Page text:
In this sense Józef Robakowski’s extraordinary video works have truly earned their place in an anthology dealing with media art and the public space. Robakowski’s intensely personal and even obsessive explorations of the relationship between the self, the camera and the surroundings form an investigation of the reverse side of the public sphere: the realm of the private. At the same time they are meta-works about the video medium itself. Here again it probably makes sense to read these works against the background of a repressive society that offers only a limited number of “moulds” for the artist. Robakowski rejects them all by turning the video camera into a medium for self-scrutiny and for pseudo-numerical, minimalistic observations of carefully selected fragments of reality. In this way the artist marks out his territory beyond the officially sanctioned values of art and culture. While the outside hardly exists in most of these works, From My Window (1978-85) provides a medi(t)ation on the relationship between the private and the public from a deliberately voyeuristic perspective. For an extended period of time Robakowski recorded, from his window, events in front of the apartment building he lives in. By providing the banal everyday events on an unremarkable street and parking lot with a rather subdued commentary, Robakowski’s narrative fragments link private lives with changes in the broader environment. With a combination of resignation and humor, the artist positions himself as an outsider, a peeping Tom — but one whose life intersects with those he documents. The tiny figures in the anonymous cityscape gain identities. Of course, by peeping at the bystanders Robakowski also reenacts — in a highly ambiguous way — the use of surveillance cameras within the society.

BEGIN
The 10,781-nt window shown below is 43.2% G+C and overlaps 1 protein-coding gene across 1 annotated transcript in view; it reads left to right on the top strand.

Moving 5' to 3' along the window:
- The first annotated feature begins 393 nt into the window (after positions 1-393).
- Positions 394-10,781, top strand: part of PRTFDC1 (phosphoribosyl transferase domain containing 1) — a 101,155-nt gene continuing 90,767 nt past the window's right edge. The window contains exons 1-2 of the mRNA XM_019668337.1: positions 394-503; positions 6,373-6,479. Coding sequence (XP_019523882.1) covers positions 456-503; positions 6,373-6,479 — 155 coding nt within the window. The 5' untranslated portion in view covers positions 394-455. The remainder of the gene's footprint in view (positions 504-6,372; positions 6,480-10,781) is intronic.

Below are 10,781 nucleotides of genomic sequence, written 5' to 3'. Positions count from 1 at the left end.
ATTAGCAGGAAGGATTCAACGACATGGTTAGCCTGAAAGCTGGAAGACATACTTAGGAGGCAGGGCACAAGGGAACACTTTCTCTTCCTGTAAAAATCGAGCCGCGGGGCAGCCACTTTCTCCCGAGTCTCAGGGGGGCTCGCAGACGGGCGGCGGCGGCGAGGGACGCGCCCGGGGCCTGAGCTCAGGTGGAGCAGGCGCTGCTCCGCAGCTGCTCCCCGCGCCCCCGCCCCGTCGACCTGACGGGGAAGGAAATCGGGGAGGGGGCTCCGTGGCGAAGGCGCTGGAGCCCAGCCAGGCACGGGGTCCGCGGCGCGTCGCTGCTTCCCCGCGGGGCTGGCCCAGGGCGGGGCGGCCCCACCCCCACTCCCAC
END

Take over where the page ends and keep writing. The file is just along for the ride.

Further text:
Events can, of course, also be organized within the public space itself. Even a concert of experimental music played at a railway station transforms the everyday environment, for a while at least. By making the place strange (in the sense of Sklovski’s ostranenie), the event may induce the random spectators to abandon — at least for a moment — their normal routines, to shed their social masks. The sight of two black-faced figures, lying on the street, eating fruit and demanding the jailing of Nelson Mandela, sends a much more provocative message, inevitably eliciting baffled comments and even insults. In situations like this the artists expose themselves to spontaneous reactions and even rage. They are operating outside the “safe haven” of the art institution, where even subversive acts can be labeled “art”. Out in the public space it is not essential for the passers-by to see the event as art; it is more important that such events can function as catalysts for the re-examination of the givens of the urban experience, as well as of the limits of public permissiveness. Climbing on top of a fire engine (brought to the site by a false fire alarm) and removing its equipment inevitably engenders public intervention, while an artist dressed as a human taxi and “parked” at a taxi stand is more likely to arouse laughter than outrage. In either case, the codes for “appropriate” behaviour within the public space have been put on trial by the artist. The work includes the comments made by passers-by, as well as any interventions on the part of the authorities.